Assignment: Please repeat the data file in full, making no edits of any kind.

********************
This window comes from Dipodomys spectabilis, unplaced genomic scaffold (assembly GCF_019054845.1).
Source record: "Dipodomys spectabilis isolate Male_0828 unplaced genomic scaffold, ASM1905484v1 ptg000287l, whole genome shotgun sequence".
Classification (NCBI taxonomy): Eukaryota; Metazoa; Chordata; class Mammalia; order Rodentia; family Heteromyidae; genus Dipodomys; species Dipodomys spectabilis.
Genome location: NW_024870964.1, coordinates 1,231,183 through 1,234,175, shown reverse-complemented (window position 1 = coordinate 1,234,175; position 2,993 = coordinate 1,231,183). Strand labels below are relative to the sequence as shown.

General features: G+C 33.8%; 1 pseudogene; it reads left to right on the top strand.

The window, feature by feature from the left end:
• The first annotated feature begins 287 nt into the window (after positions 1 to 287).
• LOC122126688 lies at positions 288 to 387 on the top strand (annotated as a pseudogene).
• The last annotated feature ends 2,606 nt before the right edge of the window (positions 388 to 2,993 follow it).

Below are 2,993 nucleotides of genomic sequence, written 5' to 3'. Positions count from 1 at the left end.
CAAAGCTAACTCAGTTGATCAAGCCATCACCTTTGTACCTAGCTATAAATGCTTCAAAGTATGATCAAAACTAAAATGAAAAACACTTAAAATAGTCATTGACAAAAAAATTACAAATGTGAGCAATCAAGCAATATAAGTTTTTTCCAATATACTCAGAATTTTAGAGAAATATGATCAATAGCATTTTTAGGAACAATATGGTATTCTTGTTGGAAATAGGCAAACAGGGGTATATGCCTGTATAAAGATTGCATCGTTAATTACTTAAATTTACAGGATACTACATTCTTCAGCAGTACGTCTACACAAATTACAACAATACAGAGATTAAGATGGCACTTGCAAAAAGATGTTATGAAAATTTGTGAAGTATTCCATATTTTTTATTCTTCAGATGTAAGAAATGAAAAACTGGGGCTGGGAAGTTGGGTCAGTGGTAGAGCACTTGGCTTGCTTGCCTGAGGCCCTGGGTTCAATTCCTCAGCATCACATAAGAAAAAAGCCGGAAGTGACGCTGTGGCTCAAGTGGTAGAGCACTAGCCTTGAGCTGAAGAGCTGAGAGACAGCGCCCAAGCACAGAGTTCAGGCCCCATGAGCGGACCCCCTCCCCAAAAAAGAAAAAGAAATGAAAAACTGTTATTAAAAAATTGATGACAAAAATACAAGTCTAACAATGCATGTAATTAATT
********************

This window comes from Dipodomys spectabilis, unplaced genomic scaffold (assembly GCF_019054845.1).
Source record: "Dipodomys spectabilis isolate Male_0828 unplaced genomic scaffold, ASM1905484v1 ptg000287l, whole genome shotgun sequence".
Classification (NCBI taxonomy): Eukaryota; Metazoa; Chordata; class Mammalia; order Rodentia; family Heteromyidae; genus Dipodomys; species Dipodomys spectabilis.
Genome location: NW_024870964.1, coordinates 1,231,183 through 1,234,175, shown reverse-complemented (window position 1 = coordinate 1,234,175; position 2,993 = coordinate 1,231,183). Strand labels below are relative to the sequence as shown.

General features: G+C 33.8%; 1 pseudogene; it reads left to right on the top strand.

The window, feature by feature from the left end:
• The first annotated feature begins 287 nt into the window (after positions 1 to 287).
• LOC122126688 lies at positions 288 to 387 on the top strand (annotated as a pseudogene).
• The last annotated feature ends 2,606 nt before the right edge of the window (positions 388 to 2,993 follow it).

Below are 2,993 nucleotides of genomic sequence, written 5' to 3'. Positions count from 1 at the left end.
CAAAGCTAACTCAGTTGATCAAGCCATCACCTTTGTACCTAGCTATAAATGCTTCAAAGTATGATCAAAACTAAAATGAAAAACACTTAAAATAGTCATTGACAAAAAAATTACAAATGTGAGCAATCAAGCAATATAAGTTTTTTCCAATATACTCAGAATTTTAGAGAAATATGATCAATAGCATTTTTAGGAACAATATGGTATTCTTGTTGGAAATAGGCAAACAGGGGTATATGCCTGTATAAAGATTGCATCGTTAATTACTTAAATTTACAGGATACTACATTCTTCAGCAGTACGTCTACACAAATTACAACAATACAGAGATTAAGATGGCACTTGCAAAAAGATGTTATGAAAATTTGTGAAGTATTCCATATTTTTTATTCTTCAGATGTAAGAAATGAAAAACTGGGGCTGGGAAGTTGGGTCAGTGGTAGAGCACTTGGCTTGCTTGCCTGAGGCCCTGGGTTCAATTCCTCAGCATCACATAAGAAAAAAGCCGGAAGTGACGCTGTGGCTCAAGTGGTAGAGCACTAGCCTTGAGCTGAAGAGCTGAGAGACAGCGCCCAAGCACAGAGTTCAGGCCCCATGAGCGGACCCCCTCCCCAAAAAAGAAAAAGAAATGAAAAACTGTTATTAAAAAATTGATGACAAAAATACAAGTCTAACAATGCATGTAATTAATT